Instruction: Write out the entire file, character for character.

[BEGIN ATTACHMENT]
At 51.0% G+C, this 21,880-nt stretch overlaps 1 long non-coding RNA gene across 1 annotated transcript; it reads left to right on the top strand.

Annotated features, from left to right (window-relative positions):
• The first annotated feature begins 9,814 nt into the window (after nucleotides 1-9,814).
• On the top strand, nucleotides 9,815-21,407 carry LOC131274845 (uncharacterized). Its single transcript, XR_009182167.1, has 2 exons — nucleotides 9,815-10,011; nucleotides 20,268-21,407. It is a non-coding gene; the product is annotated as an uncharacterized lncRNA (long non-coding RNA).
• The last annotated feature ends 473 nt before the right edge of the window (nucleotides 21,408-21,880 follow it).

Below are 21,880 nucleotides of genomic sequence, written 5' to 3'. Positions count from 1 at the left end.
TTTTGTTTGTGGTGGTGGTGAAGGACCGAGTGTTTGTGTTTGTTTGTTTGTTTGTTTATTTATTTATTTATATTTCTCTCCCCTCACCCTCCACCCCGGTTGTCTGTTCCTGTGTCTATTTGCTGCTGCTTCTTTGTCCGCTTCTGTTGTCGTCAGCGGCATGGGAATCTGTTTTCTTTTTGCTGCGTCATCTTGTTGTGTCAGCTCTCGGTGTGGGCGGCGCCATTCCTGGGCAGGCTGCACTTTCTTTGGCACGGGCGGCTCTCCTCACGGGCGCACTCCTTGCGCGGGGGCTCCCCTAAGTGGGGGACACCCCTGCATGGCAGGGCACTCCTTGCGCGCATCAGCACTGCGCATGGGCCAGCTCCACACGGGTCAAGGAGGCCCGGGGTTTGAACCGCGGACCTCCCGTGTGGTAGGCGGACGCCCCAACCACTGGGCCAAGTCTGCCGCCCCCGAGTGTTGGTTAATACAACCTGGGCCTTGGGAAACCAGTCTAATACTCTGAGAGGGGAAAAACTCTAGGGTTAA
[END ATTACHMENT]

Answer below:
At 51.0% G+C, this 21,880-nt stretch overlaps 1 long non-coding RNA gene across 1 annotated transcript; it reads left to right on the top strand.

Annotated features, from left to right (window-relative positions):
• The first annotated feature begins 9,814 nt into the window (after nucleotides 1-9,814).
• On the top strand, nucleotides 9,815-21,407 carry LOC131274845 (uncharacterized). Its single transcript, XR_009182167.1, has 2 exons — nucleotides 9,815-10,011; nucleotides 20,268-21,407. It is a non-coding gene; the product is annotated as an uncharacterized lncRNA (long non-coding RNA).
• The last annotated feature ends 473 nt before the right edge of the window (nucleotides 21,408-21,880 follow it).

Below are 21,880 nucleotides of genomic sequence, written 5' to 3'. Positions count from 1 at the left end.
TTTTGTTTGTGGTGGTGGTGAAGGACCGAGTGTTTGTGTTTGTTTGTTTGTTTGTTTATTTATTTATTTATATTTCTCTCCCCTCACCCTCCACCCCGGTTGTCTGTTCCTGTGTCTATTTGCTGCTGCTTCTTTGTCCGCTTCTGTTGTCGTCAGCGGCATGGGAATCTGTTTTCTTTTTGCTGCGTCATCTTGTTGTGTCAGCTCTCGGTGTGGGCGGCGCCATTCCTGGGCAGGCTGCACTTTCTTTGGCACGGGCGGCTCTCCTCACGGGCGCACTCCTTGCGCGGGGGCTCCCCTAAGTGGGGGACACCCCTGCATGGCAGGGCACTCCTTGCGCGCATCAGCACTGCGCATGGGCCAGCTCCACACGGGTCAAGGAGGCCCGGGGTTTGAACCGCGGACCTCCCGTGTGGTAGGCGGACGCCCCAACCACTGGGCCAAGTCTGCCGCCCCCGAGTGTTGGTTAATACAACCTGGGCCTTGGGAAACCAGTCTAATACTCTGAGAGGGGAAAAACTCTAGGGTTAA